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In Wyoming, 'Dinosaur Man' Mike Dawson Keeps His Own Museum Going

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TREX
Mike Dawson, seen through the jaw of his favorite dinosaur in his T-Rex Natural History Museum. |
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RANCHESTER, Wyo. -- Mike Dawson's mother had no idea what she was starting.

The year was 1958 and her six-year-old son was having his tonsils removed, so she got him two gifts: A bag of toy dinosaurs and a book about the animals, the price and full name of which he still remembers.

That's not all Dawson can tell you about dinosaurs these days; he's spent the last 53 years reading up on them and studying all he can, from the hunting habits of the Allosaurus to the walking patterns of the Tyrannosaurus Rex and the anatomy of the Velociraptor. And now he's opened a museum here in this small town of about 850 people, where he shares what he's learned with anyone who will listen.

This is not a museum like most others -- it's not even really a museum in the traditional sense. Housed in a small building on the side of the road, a sign on the front door says to knock on another door if the self-proclaimed "Dinosaur Man" isn't there. That second door leads to Dawson's apartment, in an almost identical single-story metal house.

On Wednesday, there was no need to knock, and there were no other patrons; Dawson, 59 with a scruffy face, came out of his house on his own, dressed in black jeans and a black t-shirt that was turned a lighter color from the layer of Golden Retriever hair. Inside what he calls the "T-Rex Natural History Museum," he pointed to a life-sized, cast skull of the female Tyrannosaurus Rex known as Sue. Next to that is a cast of a Triceratops skull known around the museum as "Mikey," after Dawson.

It took three months and $70,000 to build the single-story museum back in 1998. Now he spends about $16,800 each year to keep it open, losing roughly $3,000 of that annually. Much of the money goes to keep fluorescent lights on above the displays; at least Dawson, who is married to a cook at a local restaurant and has grown children, doesn't have to pay for guards or fancy brochures.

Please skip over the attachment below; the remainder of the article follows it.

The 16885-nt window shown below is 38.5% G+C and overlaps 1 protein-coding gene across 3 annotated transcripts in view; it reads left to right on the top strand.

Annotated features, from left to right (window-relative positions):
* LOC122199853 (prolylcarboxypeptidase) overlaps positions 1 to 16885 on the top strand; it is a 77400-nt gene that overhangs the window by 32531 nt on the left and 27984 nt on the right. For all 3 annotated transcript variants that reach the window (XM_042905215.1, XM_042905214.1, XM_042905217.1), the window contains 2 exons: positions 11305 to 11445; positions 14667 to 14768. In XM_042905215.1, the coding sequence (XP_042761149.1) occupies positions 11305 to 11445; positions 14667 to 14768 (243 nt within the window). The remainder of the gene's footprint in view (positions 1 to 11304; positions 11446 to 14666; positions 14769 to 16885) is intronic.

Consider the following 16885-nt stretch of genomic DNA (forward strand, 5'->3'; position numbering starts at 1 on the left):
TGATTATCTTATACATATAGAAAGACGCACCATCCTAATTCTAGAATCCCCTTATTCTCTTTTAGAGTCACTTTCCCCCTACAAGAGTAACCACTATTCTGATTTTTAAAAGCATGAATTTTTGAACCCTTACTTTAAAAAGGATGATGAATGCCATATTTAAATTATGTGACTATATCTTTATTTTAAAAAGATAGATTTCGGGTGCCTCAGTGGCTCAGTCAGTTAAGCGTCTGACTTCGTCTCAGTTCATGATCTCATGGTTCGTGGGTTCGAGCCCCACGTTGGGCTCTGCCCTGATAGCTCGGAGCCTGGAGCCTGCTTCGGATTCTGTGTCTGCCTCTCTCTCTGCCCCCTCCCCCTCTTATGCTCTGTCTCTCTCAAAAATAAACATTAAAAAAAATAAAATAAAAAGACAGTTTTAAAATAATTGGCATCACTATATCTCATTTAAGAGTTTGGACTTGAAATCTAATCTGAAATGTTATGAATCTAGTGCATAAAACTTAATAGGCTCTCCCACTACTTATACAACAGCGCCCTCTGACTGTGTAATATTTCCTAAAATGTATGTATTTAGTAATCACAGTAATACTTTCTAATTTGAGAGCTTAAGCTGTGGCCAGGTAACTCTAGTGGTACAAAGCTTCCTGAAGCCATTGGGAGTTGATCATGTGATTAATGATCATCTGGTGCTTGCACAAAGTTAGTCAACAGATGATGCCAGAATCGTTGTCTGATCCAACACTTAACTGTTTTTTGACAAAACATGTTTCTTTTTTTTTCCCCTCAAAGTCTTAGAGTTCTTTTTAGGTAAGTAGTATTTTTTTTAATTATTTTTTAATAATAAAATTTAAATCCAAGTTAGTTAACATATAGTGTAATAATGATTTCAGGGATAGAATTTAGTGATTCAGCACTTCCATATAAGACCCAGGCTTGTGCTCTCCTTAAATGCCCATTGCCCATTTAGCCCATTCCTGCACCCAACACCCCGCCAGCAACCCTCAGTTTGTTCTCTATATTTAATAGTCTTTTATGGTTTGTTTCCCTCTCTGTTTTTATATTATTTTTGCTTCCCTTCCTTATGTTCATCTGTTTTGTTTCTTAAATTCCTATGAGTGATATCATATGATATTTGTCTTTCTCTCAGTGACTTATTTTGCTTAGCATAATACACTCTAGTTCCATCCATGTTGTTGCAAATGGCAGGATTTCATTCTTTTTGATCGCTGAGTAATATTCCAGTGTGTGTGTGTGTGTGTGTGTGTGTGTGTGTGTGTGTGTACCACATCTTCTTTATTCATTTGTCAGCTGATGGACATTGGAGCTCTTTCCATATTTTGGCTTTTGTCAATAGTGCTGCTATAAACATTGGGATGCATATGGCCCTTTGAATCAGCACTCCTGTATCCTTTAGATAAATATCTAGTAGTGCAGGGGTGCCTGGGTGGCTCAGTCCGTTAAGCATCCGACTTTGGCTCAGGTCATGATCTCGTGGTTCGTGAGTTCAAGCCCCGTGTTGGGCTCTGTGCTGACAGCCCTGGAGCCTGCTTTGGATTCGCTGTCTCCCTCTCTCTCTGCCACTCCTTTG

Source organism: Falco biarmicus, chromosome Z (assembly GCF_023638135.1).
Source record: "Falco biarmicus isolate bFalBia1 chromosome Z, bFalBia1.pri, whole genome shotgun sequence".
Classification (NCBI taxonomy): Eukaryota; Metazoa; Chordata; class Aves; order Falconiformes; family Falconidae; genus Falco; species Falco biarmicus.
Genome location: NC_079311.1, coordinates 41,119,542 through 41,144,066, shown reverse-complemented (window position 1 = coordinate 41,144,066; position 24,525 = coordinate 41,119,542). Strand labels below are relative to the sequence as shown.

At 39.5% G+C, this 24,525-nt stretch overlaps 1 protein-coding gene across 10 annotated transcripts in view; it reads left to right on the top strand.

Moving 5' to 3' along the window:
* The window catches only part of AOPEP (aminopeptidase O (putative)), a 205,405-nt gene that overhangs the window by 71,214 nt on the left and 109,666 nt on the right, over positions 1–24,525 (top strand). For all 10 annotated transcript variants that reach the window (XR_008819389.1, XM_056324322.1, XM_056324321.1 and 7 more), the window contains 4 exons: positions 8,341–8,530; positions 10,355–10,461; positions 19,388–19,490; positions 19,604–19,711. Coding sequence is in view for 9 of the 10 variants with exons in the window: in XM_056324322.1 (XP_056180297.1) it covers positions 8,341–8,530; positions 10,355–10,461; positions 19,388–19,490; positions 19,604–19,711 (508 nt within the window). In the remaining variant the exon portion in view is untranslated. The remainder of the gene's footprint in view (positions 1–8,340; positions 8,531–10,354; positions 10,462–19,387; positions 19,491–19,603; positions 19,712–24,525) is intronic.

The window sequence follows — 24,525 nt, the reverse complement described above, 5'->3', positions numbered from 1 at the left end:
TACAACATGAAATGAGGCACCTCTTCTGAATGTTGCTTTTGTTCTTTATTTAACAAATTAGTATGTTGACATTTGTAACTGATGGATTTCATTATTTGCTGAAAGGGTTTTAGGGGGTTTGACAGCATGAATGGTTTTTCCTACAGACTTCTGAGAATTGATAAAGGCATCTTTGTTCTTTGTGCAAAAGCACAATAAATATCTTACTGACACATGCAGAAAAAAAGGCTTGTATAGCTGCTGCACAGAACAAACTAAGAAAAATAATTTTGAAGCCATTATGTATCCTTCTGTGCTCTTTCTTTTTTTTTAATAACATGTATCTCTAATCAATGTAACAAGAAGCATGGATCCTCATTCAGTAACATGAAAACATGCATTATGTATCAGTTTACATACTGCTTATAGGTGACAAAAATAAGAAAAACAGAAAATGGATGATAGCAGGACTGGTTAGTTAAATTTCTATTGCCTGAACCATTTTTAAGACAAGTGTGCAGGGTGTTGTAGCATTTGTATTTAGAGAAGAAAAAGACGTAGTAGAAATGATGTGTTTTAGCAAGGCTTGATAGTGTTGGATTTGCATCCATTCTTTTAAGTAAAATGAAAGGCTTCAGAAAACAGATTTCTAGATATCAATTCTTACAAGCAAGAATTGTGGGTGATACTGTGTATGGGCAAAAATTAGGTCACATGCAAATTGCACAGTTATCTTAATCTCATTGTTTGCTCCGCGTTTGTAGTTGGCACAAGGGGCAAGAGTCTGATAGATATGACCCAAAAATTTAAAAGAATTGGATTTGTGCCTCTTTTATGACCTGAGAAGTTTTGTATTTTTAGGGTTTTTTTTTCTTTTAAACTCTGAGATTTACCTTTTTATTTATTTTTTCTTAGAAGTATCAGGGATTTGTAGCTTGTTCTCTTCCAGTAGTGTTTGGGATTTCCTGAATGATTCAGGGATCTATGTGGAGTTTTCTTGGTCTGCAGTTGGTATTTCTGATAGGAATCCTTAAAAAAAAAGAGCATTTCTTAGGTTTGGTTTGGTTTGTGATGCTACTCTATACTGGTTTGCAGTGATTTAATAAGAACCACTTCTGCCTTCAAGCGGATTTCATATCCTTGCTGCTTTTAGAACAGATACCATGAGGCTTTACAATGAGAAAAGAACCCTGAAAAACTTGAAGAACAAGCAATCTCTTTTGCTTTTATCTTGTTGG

But business is particularly bad right now -- he expects just two to three hundred individuals and families will visit this year, though many will spend more than the $2 per person admission fee at his gift shop. Almost all his visitors are from outside of this small town, which has just one main road and a single grocery store. He does a small business charging people to use the bathroom at the museum, and insists that "you wouldn't try to use a movie theater's bathroom for free."

Dawson retired after 26 years as a maintenance worker for the National Park Service, and what keeps him going day after day -- the museum is open seven days a week -- is his belief in "just how awesome the T-Rex is."

"If I can get a chance to educate people, to share this passion I have with them," he said, staring at Sue the T-Rex as he spoke, "then it's worth it, even if I wish there were more visitors."

Those who do make it to Ranchester have the chance to see more than just dinosaur fossil dioramas and Dawson's own collection of minerals and crystals. There's a model of an F-86 fighter jet that sits next to a scale dinosaur skeleton, and, in the garage, a 1970 blue Dodge Superbee that Dawson likes to show off.

That's what makes Peter Larson, a renowned paleontologist at the Black Hills Institute and a friend of Dawson's, eager to visit the museum again.

"You get to learn about the biggest, baddest monster that ever lived," Larson said. "And also about a nice, great human who's...well, not like some other people I know."

This post is part of Patch: The Road Trip. Read Arianna Huffington's introduction to the project, and be sure to follow Paul on Twitter and MapQuest.

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